Friday, December 03, 2010

The Things You See in A Hospital...

One of the reasons why I haven't been around to spew my usual caustic bullshit (and why the caustic bullshit I did manage to spew was, in my opinion, of poor quality due to a lack of attention to detail) is that my mother has had a kneee replacement operation...finally.

I say "finally" because the operation was postponed once, having supposed to have been done Tuesday morning, but for the surgeon calling in sick. Well, in any case, it was finally done this morning, and having spent the better part of the last two weeks hanging around New York University Hospital for Joint Diseases, I've managed to make a number of interesting observations.

By the way, as I list these observations I wish to make one thing crystal clear; the people at NYU have been nothing short of brilliant professionals in all of their dealings with my mother and myself. The level of dedication displayed by the Staff --including the administrators, and right down to the security guards and facilities guys -- has been a wonder to behold. They have really gone above and beyond in a way that one would not expect, if one believed the horror stories told about our"Broken Health Care System" as told by by a communist in sheep's

I can, with complete confidence, predict the following;

When ObamaCare is finally implemented this level of quality service, covered by insurance -- private or Medicare -- will simply cease to exist.

Anyways, my observations....

The first one is the absolutly amazing amount of paperwork that one must do at each stage of the process before treatment can even begin. The Legal System seems to have made a concerted effort to innundate the Medical System with a deluge of paper that would make an ardent environMENTAList cry at the thought of all those sacrificed trees. It isn't just the usual range of CYA liability waivers, either; living wills, power-of-attorneys, HIPA documents, scads of disclaimer forms, treatment options that must be individually approved (all with their own range of all the other paperwork), organ donor forms, insurance forms, compliance forms, various releases, Medicare forms, and stuff I never even knew existed. All of it in triplicate, naturally.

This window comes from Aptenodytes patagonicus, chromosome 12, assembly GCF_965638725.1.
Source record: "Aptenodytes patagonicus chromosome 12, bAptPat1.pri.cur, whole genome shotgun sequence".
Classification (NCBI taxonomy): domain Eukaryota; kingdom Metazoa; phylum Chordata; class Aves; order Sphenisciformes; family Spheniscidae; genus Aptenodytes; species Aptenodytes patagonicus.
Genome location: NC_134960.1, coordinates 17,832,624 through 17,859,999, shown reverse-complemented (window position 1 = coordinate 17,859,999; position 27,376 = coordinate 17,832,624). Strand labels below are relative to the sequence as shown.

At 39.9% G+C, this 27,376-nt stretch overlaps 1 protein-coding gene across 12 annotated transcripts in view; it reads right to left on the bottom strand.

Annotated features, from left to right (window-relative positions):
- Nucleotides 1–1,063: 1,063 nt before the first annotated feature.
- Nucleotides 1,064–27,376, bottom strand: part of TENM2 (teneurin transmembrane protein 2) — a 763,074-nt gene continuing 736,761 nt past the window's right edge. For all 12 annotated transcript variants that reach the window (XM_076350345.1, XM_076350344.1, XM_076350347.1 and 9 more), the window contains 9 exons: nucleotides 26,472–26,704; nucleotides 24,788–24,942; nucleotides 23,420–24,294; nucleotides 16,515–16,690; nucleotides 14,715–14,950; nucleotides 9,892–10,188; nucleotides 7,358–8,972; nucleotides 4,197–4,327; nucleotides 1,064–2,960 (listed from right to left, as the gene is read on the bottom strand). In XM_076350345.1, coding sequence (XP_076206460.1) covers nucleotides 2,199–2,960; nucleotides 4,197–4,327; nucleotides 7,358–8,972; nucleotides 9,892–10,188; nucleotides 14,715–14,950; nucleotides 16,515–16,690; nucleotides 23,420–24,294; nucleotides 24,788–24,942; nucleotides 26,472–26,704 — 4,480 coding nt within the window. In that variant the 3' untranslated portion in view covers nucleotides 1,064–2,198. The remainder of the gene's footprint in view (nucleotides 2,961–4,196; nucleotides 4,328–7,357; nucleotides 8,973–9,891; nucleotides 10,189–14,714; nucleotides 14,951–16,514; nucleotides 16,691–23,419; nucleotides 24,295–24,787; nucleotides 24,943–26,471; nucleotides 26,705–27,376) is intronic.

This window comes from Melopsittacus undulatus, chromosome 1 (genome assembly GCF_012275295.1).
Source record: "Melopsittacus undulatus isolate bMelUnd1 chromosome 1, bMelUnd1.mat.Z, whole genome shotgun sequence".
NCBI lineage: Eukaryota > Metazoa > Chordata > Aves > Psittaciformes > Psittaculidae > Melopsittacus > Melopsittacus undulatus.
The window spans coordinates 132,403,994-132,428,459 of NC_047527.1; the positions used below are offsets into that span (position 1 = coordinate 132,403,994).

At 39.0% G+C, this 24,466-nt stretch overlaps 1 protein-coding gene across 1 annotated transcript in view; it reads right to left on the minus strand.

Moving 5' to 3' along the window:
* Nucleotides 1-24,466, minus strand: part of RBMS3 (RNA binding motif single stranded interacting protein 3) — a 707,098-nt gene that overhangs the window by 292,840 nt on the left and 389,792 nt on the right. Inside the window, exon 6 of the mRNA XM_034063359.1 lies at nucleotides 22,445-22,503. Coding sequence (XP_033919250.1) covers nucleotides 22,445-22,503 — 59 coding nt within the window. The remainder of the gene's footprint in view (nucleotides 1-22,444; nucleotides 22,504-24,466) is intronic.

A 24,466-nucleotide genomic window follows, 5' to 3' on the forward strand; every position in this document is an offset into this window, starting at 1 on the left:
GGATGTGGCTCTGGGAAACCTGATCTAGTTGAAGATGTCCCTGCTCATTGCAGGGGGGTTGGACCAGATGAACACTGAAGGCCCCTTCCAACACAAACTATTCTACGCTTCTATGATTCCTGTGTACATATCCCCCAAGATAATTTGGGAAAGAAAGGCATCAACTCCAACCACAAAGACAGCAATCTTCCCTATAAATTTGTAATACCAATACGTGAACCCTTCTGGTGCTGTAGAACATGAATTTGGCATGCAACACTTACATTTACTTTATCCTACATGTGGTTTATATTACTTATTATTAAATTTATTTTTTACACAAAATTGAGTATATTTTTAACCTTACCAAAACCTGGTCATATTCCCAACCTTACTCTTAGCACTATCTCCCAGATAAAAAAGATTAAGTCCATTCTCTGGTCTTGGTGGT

I remember someone once telling me that closing on a house entailed your having to write a few hundred signatures. That's Bush League; try all the signatures necessary just to have your own blood siphoned off and stored for the operation...just in case it's needed. That alone entailed a stack of documents a quarter-inch thick.

Now imagine what happens when your surgery is rescheduled, and the 14,000 sheets of paper sacrificed are now invalid because they're dated incorrectly...and they have to be filled in all over again. Even your medical chart consists of enough paper to choke a woodchipper running on nitrous, and there's already a PC next to your bed where the same information is being entered, it has to be put on paper, too (paper, after all, doesn't break or require electricity). Somehow, I get the feeling that most of this is not so much medical necessity as legal make-work. I mean, after you've done you job and chased the ambulance, you might as well stick around for what happens next, just in case you can make another shyster buck, right?

Do you really think that sort of tangled, impenetrable (to me, anyway) sort of bureacracy is going to somehow go the way of the brontosaur when President Odickhead has his Eyedrops-and-BandAid rationing system fully operational? I'll bet it fucking doubles, easily, because there will be another three layers of rubber-stamp bureaucrats to employ at taxpayer expense, and more lawyers. Somehow, the people who have to keep track of all this paper manage to do so in a way I find amazing; I've spent my life trying to get computers to do what these people do (so that they don't have to, and thus, can be made redundant...and unemployed), and I'm telling you there is just no way thatyou can easily automate that sort of system short of a major investment in IT and software engineers that might signify a crippling investment for most hospitals.

If you expect the government to design such an automated system, it would cost three times as much, rely on carbon paper, crayons and cave paintings, probably require at least three chickens killed in a voodoo beastiality ritual, and be engineered in Mumbai, and fail miserably to the point where it would actually kill people.